The ABCs of dropout prevention
Researchers say the best predictors that a student will drop out have nothing to do with race, gender, income or even test scores. The chief warning signs are known commonly as the ABCs: attendance, behavior and course performance, Balfanz, the Johns Hopkins researcher, said.
That's one reason the efforts of guidance counselors, social workers, attendance trackers and other non-classroom support staff can be vital.
Minnesota schools spend a quarter-billion dollars a year on non-classroom pupil support — $301 per pupil in 2013. But that is only 2.6 percent of total education dollars, according to the most recent figures available from the U.S. Census Bureau. That's less than half of the national average of 5.5 percent. Since 2004, no state has devoted a smaller share to student support.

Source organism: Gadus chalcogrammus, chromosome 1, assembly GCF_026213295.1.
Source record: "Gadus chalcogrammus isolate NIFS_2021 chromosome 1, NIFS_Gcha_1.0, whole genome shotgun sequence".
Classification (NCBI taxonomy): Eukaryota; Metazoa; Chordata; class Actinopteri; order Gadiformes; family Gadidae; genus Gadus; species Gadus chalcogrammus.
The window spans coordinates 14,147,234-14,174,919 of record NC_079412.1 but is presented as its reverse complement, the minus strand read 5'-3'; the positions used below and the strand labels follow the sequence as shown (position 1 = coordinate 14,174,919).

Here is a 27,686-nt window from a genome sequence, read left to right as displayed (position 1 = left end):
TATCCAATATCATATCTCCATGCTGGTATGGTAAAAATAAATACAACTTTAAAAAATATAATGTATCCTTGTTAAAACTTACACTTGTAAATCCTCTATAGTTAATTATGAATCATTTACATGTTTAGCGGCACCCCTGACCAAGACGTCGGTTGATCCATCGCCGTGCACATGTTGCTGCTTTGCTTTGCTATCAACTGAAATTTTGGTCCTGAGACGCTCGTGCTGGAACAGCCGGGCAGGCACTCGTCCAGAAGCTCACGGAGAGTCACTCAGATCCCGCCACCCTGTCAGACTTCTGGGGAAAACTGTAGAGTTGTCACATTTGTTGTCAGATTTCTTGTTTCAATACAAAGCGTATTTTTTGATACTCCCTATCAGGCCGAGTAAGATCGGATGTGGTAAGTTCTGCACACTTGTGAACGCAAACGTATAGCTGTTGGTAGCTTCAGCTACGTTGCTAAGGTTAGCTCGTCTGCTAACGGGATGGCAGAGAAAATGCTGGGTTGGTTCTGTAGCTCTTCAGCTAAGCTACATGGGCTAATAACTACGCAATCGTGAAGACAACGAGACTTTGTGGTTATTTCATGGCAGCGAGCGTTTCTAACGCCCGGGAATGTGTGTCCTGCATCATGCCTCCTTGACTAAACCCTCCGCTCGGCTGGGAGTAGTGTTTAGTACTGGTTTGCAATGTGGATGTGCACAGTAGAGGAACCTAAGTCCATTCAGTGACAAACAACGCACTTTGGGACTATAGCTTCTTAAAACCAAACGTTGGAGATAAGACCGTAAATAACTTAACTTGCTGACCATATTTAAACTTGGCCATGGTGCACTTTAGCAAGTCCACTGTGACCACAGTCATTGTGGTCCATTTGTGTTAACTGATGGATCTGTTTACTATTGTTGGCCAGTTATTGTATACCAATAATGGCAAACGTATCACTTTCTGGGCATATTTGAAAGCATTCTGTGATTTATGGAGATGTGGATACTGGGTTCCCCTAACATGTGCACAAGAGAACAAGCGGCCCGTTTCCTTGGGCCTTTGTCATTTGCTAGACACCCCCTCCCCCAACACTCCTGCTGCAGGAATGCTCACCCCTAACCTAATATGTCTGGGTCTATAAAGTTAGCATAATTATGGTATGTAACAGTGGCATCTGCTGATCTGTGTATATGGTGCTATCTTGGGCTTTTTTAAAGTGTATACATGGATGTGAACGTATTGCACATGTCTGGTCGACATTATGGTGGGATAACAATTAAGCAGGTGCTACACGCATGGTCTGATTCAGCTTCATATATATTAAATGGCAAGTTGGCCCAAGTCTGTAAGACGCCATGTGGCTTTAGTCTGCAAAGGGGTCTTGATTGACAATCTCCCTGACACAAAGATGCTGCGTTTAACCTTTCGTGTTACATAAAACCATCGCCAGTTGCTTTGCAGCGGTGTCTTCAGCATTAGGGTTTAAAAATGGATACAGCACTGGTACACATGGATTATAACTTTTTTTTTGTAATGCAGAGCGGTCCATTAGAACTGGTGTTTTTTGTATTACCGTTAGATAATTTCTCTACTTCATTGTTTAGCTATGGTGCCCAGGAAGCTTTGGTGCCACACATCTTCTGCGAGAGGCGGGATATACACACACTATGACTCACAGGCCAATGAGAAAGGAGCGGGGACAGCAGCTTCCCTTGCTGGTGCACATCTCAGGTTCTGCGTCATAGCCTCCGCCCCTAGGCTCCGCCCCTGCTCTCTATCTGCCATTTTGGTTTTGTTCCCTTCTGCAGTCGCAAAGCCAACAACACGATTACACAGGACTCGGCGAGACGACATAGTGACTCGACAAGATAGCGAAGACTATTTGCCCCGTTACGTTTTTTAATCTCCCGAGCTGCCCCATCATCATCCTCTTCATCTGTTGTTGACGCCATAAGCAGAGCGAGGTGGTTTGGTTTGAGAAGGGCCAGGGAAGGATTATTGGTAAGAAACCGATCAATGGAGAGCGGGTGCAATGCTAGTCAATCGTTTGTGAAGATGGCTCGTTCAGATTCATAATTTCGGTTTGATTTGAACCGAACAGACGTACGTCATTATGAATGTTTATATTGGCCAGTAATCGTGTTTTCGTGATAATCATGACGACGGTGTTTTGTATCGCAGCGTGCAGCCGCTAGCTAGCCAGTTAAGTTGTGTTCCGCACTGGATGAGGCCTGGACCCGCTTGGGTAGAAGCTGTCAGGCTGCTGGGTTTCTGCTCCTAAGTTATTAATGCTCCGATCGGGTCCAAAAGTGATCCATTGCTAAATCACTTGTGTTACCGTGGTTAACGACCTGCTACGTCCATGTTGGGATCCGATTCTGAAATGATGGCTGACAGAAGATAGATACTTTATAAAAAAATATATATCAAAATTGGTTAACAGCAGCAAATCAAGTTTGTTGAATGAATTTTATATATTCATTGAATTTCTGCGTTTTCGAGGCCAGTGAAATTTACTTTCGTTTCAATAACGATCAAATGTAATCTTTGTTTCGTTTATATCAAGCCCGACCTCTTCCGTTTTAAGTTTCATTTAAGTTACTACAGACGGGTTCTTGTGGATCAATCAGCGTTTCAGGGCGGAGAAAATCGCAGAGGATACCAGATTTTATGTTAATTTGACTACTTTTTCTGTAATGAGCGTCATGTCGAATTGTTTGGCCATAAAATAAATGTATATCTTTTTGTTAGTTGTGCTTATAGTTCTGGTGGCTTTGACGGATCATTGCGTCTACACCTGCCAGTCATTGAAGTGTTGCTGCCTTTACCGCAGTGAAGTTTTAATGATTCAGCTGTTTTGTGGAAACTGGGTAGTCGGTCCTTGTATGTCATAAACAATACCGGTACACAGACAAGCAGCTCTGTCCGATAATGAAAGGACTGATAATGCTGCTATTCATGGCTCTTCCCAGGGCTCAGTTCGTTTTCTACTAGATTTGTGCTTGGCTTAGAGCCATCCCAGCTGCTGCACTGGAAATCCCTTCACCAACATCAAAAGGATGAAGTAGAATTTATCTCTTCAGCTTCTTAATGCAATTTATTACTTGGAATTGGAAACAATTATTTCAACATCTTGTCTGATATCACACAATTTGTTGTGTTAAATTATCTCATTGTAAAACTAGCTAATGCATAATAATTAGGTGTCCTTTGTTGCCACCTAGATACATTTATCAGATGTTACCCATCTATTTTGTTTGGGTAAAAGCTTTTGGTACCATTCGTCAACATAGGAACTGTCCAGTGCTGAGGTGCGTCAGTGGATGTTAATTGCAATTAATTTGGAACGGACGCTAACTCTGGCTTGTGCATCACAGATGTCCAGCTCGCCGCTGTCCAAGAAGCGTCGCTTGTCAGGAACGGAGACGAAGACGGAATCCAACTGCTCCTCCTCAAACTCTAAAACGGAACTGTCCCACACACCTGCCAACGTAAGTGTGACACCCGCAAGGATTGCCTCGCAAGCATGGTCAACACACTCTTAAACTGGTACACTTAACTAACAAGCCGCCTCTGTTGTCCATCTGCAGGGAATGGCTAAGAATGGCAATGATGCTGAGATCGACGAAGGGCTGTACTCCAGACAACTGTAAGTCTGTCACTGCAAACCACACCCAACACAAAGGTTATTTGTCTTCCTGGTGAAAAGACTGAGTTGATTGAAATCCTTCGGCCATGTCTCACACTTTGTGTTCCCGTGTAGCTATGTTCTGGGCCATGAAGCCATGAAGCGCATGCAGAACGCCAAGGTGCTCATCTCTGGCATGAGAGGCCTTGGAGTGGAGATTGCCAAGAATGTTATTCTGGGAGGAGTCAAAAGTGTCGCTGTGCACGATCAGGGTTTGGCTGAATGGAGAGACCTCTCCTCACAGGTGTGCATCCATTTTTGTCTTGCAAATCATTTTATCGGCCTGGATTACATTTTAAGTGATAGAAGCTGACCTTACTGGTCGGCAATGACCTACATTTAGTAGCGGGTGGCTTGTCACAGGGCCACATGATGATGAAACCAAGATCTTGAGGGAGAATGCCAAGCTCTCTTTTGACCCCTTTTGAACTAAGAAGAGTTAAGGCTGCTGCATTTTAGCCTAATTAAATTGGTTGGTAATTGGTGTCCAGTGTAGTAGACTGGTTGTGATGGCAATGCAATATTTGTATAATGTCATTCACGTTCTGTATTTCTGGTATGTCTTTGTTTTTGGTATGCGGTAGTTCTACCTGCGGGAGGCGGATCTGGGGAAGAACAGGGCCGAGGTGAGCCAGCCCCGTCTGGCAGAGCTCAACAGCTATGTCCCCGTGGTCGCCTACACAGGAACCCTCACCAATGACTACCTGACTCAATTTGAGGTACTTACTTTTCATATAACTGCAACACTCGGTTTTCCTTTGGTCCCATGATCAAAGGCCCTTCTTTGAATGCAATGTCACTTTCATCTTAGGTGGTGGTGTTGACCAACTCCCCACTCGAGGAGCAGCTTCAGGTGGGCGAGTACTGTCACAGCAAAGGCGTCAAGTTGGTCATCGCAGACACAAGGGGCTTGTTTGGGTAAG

Minnesota wasn't always dead last by this measure. Support spending as a percentage of all education spending peaked in 2002, the year Tim Pawlenty, who promised no new taxes, was elected governor. Pawlenty, a Republican, helped slow the growth in state education funding while trying to balance the budget.
And he made clear his distaste for excessive spending outside the classroom. In 2006, Pawlenty proposed a plan that would require all districts to spend at least 70 percent of their budgets on classroom instruction.
The plan never made it through the Legislature, but schools got the message, said Karen Seashore, a University of Minnesota professor who specializes in educational improvement.
"It definitely put school districts on notice that they were not supposed to spend money on libraries or counselors," Seashore said. "They were supposed to spend money on teachers. Anything that was not directly related to classroom instruction was administrative bloat."
While Pawlenty appeared to view non-classroom services as peripheral, Seashore said support staff are keenly focused on nurturing students' academic success.
"The training that school counselors, social workers and school psychologists get is designed exactly to support teachers in doing this kind of diagnostic work so that they can be more adaptive to individual students," she said.